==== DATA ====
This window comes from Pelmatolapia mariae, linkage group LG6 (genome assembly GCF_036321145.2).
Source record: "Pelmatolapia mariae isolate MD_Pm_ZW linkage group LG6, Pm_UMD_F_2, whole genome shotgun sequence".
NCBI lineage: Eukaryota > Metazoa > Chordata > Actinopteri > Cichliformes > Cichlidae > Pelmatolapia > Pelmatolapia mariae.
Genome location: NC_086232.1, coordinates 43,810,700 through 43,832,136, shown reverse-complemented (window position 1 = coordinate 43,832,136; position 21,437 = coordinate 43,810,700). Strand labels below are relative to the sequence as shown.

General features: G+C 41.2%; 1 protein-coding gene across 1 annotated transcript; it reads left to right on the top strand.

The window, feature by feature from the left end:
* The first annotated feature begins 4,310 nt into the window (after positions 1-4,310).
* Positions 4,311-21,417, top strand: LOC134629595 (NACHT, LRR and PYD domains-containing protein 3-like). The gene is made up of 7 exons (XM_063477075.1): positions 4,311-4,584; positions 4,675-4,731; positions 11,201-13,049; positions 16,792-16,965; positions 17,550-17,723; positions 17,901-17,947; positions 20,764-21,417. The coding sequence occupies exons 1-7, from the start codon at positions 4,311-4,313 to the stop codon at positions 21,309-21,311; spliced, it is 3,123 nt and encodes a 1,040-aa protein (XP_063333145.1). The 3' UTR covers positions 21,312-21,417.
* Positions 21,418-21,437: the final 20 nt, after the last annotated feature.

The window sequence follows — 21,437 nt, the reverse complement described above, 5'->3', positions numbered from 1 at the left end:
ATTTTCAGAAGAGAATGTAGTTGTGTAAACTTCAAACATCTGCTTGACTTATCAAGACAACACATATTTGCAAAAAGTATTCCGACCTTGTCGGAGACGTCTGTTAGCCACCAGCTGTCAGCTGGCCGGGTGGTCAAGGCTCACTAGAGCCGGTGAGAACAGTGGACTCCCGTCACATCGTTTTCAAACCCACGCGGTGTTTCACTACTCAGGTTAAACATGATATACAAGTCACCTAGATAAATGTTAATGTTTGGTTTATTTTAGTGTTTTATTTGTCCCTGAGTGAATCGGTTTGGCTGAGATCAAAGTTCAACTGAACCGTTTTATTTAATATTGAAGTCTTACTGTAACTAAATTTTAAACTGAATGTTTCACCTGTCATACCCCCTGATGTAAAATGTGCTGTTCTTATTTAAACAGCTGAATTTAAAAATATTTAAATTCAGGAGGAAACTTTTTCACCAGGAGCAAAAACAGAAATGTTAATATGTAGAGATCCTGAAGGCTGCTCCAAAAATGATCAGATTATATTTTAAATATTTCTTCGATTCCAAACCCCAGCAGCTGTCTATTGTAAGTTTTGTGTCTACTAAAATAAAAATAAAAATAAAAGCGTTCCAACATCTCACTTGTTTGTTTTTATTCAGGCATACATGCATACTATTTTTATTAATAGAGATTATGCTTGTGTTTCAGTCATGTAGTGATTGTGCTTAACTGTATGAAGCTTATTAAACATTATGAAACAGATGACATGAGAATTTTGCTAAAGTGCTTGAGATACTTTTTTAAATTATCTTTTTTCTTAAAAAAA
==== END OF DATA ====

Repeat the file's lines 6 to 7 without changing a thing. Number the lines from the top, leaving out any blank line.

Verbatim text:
The window, feature by feature from the left end:
* The first annotated feature begins 4,310 nt into the window (after positions 1-4,310).